Law School Case Brief
Doe v. Bolton - 410 U.S. 179, 93 S. Ct. 739 (1973)
Appellants that assert a sufficiently direct threat of personal detriment should not be required to await and undergo a criminal prosecution as the sole means of seeking relief.
In this case, the criminal abortion statutes recently enacted in Georgia were challenged on constitutional grounds. An indigent, married, pregnant woman, who desired but had been refused an abortion, 23 other individuals (nine physicians licensed in Georgia, seven nurses, five clergymen, and two social workers), and two nonprofit Georgia corporations that advocated abortion reform instituted an action in the United States District Court for the Northern District of Georgia, seeking a declaratory judgment that the Georgia abortion statutes were unconstitutional and an injunction against the statutes' enforcement.A three-judge District Court was convened, which court held that all the plaintiffs had standing to sue, but that only the pregnant woman's case presented a justiciable controversy.
While the District Court held invalid those portions of the statutes which limited legal abortions to specific situations requiring a showing that (1) a continuation of the pregnancy would endanger the life or seriously and permanently injure the health of the pregnant woman, or (2) the fetus would very likely be born with a grave, permanent, and irremediable mental or physical defect, or (3) the pregnancy resulted from forcible or statutory rape, as well as (4) certain other procedural or evidentiary aspects of the statute, and granted declaratory relief accordingly, it held that the state's interest in the protection of health and potential human existence justified state regulation of the abortion procedures.It therefore upheld the remainder of the statutes and denied injunctive relief. From this judgment, the plaintiffs took a direct appeal to the United States Supreme Court and an alternative appeal to the United States Court of Appeals for the Fifth Circuit. Plaintiffs-appellants attack on several grounds those portions of the Georgia abortion statutes that remained after the District Court decision: undue restriction of a right to personal and marital privacy; vagueness; deprivation of substantive and procedural due process; improper restriction to Georgia residents; and denial of equal protection.
Whether both the pregnant woman and the physicians had standing to sue and had presented justiciable controversies.
On appeal, the United States Supreme Court modified the judgment by setting aside the accreditation, approval, and confirmation requirements of the state's abortion statutes. The Court held that the accredited hospital provision and the requirements as to approval by the hospital abortion committee, as to confirmation by two independent physicians, and as to residence in Georgia, were are all violative of the Fourteenth Amendment. The Court affirmed the judgment as modified.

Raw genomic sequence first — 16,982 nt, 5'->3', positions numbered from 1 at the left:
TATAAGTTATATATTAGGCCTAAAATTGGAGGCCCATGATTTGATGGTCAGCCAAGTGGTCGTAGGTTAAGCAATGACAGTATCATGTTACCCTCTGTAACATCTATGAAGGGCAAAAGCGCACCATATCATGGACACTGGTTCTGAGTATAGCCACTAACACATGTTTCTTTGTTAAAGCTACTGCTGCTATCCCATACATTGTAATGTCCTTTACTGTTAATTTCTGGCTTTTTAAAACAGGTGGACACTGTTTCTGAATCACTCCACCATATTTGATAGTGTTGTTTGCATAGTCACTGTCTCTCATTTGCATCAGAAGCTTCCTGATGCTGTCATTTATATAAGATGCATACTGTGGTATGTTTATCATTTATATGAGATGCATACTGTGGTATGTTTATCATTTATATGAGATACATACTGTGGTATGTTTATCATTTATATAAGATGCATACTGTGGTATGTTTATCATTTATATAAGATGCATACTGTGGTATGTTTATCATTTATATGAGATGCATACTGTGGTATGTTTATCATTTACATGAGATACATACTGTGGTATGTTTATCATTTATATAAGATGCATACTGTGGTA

The Court held that (1) both the pregnant woman and the physicians had standing to sue and had presented justiciable controversies; (2) the Court need not pass upon the status of the additional appellants because the issues were adequately presented by the pregnant woman and the physicians; (3) a pregnant woman has no absolute constitutional right to abortion on demand; (4) the District Court correctly held unconstitutional the statute's limitation on abortions except in the three situations specified; (5) the statute which, as modified by the District Court's judgment, still permitted a physician to perform an abortion only after, using his best clinical judgment, s/he concludes that an abortion is necessary, was not unconstitutionally vague; (6) the physician's "best clinical judgment" may be exercised in the light of all factors--physical, emotional, psychological, familial, and the woman's age--relevant to his patient's well-being; (7) the statute's requirement that all abortions be performed only in hospitals accredited by the Joint Commission on Accreditation of Hospitals was unconstitutional both because it was not reasonably related to the statute's purposes and because it required abortions in the first trimester to be performed in hospitals; (8) the statute's requirement that a hospital committee approve all abortions contemplated by the hospital's physicians was unduly restrictive of the patient's rights already safeguarded by her own physician; (9) the statute's requirement of concurrence by two other physicians had no rational connection with a patient's needs and unduly infringed upon the physician's right to practice; (10) the statute's limiting abortions only to Georgia residents violated the privileges and immunities clause of Article IV, 2, of the Constitution, by denying protection to persons entering Georgia for medical services; and (11) no decision was necessary as to injunctive relief.
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